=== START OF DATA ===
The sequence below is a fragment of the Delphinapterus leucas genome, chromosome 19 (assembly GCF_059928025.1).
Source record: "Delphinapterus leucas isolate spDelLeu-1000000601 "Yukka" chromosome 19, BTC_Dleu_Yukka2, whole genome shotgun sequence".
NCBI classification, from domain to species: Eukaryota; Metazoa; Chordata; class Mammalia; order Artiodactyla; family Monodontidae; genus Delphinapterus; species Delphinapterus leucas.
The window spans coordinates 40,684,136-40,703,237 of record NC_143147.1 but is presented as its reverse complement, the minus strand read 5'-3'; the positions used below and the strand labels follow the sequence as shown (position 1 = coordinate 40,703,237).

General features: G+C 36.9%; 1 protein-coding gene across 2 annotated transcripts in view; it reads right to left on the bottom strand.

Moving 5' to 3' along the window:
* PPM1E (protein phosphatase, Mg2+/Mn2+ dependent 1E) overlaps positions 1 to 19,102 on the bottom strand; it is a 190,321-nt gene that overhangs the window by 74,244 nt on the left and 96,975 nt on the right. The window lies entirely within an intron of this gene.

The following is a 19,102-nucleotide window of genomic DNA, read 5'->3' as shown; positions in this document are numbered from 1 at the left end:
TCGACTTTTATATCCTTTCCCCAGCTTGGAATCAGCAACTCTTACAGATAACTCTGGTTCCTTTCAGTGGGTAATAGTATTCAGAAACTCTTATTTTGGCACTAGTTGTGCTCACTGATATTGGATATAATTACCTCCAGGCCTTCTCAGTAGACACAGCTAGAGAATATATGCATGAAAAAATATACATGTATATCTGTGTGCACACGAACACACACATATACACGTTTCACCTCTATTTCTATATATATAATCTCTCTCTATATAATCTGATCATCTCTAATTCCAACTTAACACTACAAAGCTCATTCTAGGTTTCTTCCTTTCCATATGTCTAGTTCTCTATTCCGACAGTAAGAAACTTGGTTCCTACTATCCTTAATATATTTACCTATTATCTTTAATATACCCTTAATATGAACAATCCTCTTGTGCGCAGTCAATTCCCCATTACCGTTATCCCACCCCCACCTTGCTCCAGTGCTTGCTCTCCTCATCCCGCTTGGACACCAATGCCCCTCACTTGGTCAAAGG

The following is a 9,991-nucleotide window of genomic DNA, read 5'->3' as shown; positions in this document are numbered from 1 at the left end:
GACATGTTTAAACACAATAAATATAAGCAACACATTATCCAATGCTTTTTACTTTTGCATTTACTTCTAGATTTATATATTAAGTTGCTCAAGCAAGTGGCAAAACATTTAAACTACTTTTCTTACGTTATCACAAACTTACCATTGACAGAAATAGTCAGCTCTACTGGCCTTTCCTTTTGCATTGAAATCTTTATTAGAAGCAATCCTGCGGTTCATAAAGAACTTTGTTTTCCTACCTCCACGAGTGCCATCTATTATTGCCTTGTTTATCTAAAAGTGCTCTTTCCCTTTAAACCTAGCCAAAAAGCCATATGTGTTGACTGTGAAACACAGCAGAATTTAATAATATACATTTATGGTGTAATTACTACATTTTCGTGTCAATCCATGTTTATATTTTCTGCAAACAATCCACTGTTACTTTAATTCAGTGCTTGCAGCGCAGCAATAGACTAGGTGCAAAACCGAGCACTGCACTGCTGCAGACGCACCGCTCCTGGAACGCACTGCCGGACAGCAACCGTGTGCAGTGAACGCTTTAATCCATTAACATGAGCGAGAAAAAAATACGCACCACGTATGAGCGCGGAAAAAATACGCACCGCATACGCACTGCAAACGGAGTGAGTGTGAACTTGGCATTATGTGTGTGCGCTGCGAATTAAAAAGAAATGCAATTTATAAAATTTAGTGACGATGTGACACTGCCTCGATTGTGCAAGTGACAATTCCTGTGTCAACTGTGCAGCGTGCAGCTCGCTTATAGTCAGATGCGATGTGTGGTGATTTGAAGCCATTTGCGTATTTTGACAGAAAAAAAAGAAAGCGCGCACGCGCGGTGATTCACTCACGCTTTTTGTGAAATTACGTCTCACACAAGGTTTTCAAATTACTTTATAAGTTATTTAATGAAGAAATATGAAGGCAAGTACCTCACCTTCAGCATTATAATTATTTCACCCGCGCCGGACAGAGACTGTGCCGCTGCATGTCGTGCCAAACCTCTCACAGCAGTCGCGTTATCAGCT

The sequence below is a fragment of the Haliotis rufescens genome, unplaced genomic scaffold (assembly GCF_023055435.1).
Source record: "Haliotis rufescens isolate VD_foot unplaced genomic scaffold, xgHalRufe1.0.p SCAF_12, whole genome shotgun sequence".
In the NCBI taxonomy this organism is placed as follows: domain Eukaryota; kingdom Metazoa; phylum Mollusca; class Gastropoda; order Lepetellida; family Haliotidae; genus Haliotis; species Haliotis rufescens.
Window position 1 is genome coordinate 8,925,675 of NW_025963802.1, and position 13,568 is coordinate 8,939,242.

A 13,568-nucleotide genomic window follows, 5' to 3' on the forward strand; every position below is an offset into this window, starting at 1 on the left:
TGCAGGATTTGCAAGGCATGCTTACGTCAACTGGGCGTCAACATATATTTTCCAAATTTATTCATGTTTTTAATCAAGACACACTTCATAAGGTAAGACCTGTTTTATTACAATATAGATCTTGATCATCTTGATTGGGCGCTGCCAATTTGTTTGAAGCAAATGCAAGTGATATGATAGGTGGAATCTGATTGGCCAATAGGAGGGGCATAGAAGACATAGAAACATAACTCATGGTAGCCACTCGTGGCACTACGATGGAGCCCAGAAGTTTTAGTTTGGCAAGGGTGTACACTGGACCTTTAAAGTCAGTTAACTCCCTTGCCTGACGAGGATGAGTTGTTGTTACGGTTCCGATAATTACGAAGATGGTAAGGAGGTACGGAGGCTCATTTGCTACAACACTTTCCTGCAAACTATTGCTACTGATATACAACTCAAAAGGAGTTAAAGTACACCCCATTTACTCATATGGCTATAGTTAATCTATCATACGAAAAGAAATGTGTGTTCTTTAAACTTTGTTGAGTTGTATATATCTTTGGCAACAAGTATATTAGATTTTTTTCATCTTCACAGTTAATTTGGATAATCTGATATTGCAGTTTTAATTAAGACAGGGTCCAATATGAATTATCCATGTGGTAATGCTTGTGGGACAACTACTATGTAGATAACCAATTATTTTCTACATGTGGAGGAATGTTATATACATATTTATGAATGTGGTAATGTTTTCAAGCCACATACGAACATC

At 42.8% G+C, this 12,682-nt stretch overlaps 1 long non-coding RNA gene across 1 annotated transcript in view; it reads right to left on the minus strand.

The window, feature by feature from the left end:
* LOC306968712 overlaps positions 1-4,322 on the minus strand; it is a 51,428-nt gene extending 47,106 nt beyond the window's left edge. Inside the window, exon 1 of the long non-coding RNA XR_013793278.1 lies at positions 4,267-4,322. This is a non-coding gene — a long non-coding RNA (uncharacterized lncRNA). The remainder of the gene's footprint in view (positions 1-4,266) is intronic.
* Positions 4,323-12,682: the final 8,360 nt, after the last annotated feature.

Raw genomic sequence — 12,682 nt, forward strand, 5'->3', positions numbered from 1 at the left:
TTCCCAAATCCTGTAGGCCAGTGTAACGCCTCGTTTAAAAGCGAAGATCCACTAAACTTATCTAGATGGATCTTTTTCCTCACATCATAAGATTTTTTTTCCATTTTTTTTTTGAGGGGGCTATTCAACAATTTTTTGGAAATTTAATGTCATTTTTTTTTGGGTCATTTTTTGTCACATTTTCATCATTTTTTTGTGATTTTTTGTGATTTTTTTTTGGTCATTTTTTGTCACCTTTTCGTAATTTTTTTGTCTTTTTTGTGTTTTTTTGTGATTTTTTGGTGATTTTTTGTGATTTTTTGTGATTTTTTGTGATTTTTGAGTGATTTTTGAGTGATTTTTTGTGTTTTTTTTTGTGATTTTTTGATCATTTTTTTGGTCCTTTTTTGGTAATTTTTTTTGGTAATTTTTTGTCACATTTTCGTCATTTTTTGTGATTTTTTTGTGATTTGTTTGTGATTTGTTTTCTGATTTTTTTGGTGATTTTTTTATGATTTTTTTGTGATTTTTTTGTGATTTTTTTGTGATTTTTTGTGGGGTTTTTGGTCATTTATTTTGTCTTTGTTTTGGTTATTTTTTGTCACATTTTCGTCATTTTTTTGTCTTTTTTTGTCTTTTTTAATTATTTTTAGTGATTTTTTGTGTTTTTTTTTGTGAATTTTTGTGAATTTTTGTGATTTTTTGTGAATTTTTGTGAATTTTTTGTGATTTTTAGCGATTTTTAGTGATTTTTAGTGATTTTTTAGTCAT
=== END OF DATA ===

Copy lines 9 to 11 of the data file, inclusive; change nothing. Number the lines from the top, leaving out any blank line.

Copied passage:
TCGACTTTTATATCCTTTCCCCAGCTTGGAATCAGCAACTCTTACAGATAACTCTGGTTCCTTTCAGTGGGTAATAGTATTCAGAAACTCTTATTTTGGCACTAGTTGTGCTCACTGATATTGGATATAATTACCTCCAGGCCTTCTCAGTAGACACAGCTAGAGAATATATGCATGAAAAAATATACATGTATATCTGTGTGCACACGAACACACACATATACACGTTTCACCTCTATTTCTATATATATAATCTCTCTCTATATAATCTGATCATCTCTAATTCCAACTTAACACTACAAAGCTCATTCTAGGTTTCTTCCTTTCCATATGTCTAGTTCTCTATTCCGACAGTAAGAAACTTGGTTCCTACTATCCTTAATATATTTACCTATTATCTTTAATATACCCTTAATATGAACAATCCTCTTGTGCGCAGTCAATTCCCCATTACCGTTATCCCACCCCCACCTTGCTCCAGTGCTTGCTCTCCTCATCCCGCTTGGACACCAATGCCCCTCACTTGGTCAAAGG

The following is a 9,991-nucleotide window of genomic DNA, read 5'->3' as shown; positions in this document are numbered from 1 at the left end:
GACATGTTTAAACACAATAAATATAAGCAACACATTATCCAATGCTTTTTACTTTTGCATTTACTTCTAGATTTATATATTAAGTTGCTCAAGCAAGTGGCAAAACATTTAAACTACTTTTCTTACGTTATCACAAACTTACCATTGACAGAAATAGTCAGCTCTACTGGCCTTTCCTTTTGCATTGAAATCTTTATTAGAAGCAATCCTGCGGTTCATAAAGAACTTTGTTTTCCTACCTCCACGAGTGCCATCTATTATTGCCTTGTTTATCTAAAAGTGCTCTTTCCCTTTAAACCTAGCCAAAAAGCCATATGTGTTGACTGTGAAACACAGCAGAATTTAATAATATACATTTATGGTGTAATTACTACATTTTCGTGTCAATCCATGTTTATATTTTCTGCAAACAATCCACTGTTACTTTAATTCAGTGCTTGCAGCGCAGCAATAGACTAGGTGCAAAACCGAGCACTGCACTGCTGCAGACGCACCGCTCCTGGAACGCACTGCCGGACAGCAACCGTGTGCAGTGAACGCTTTAATCCATTAACATGAGCGAGAAAAAAATACGCACCACGTATGAGCGCGGAAAAAATACGCACCGCATACGCACTGCAAACGGAGTGAGTGTGAACTTGGCATTATGTGTGTGCGCTGCGAATTAAAAAGAAATGCAATTTATAAAATTTAGTGACGATGTGACACTGCCTCGATTGTGCAAGTGACAATTCCTGTGTCAACTGTGCAGCGTGCAGCTCGCTTATAGTCAGATGCGATGTGTGGTGATTTGAAGCCATTTGCGTATTTTGACAGAAAAAAAAGAAAGCGCGCACGCGCGGTGATTCACTCACGCTTTTTGTGAAATTACGTCTCACACAAGGTTTTCAAATTACTTTATAAGTTATTTAATGAAGAAATATGAAGGCAAGTACCTCACCTTCAGCATTATAATTATTTCACCCGCGCCGGACAGAGACTGTGCCGCTGCATGTCGTGCCAAACCTCTCACAGCAGTCGCGTTATCAGCT